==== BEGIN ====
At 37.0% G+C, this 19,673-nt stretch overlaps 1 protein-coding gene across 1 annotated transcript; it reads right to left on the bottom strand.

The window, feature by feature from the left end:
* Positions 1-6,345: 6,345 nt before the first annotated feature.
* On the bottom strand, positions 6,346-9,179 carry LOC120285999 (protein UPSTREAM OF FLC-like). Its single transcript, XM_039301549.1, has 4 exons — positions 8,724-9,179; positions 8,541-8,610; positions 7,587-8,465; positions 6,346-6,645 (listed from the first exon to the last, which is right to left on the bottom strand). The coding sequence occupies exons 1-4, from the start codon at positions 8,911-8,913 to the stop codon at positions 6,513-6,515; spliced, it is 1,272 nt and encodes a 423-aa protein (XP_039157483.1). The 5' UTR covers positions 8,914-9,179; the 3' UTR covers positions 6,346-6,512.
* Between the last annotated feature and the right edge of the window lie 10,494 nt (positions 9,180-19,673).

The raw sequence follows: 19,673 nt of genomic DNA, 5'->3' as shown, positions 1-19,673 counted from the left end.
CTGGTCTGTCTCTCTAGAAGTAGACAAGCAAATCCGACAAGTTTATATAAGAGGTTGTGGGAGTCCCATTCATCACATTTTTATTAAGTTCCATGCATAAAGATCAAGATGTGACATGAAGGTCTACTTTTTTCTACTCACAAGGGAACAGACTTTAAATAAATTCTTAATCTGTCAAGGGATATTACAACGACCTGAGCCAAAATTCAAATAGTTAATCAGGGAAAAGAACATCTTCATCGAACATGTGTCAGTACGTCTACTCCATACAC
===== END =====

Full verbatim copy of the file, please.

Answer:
At 37.0% G+C, this 19,673-nt stretch overlaps 1 protein-coding gene across 1 annotated transcript; it reads right to left on the bottom strand.

The window, feature by feature from the left end:
* Positions 1-6,345: 6,345 nt before the first annotated feature.
* On the bottom strand, positions 6,346-9,179 carry LOC120285999 (protein UPSTREAM OF FLC-like). Its single transcript, XM_039301549.1, has 4 exons — positions 8,724-9,179; positions 8,541-8,610; positions 7,587-8,465; positions 6,346-6,645 (listed from the first exon to the last, which is right to left on the bottom strand). The coding sequence occupies exons 1-4, from the start codon at positions 8,911-8,913 to the stop codon at positions 6,513-6,515; spliced, it is 1,272 nt and encodes a 423-aa protein (XP_039157483.1). The 5' UTR covers positions 8,914-9,179; the 3' UTR covers positions 6,346-6,512.
* Between the last annotated feature and the right edge of the window lie 10,494 nt (positions 9,180-19,673).

The raw sequence follows: 19,673 nt of genomic DNA, 5'->3' as shown, positions 1-19,673 counted from the left end.
CTGGTCTGTCTCTCTAGAAGTAGACAAGCAAATCCGACAAGTTTATATAAGAGGTTGTGGGAGTCCCATTCATCACATTTTTATTAAGTTCCATGCATAAAGATCAAGATGTGACATGAAGGTCTACTTTTTTCTACTCACAAGGGAACAGACTTTAAATAAATTCTTAATCTGTCAAGGGATATTACAACGACCTGAGCCAAAATTCAAATAGTTAATCAGGGAAAAGAACATCTTCATCGAACATGTGTCAGTACGTCTACTCCATACAC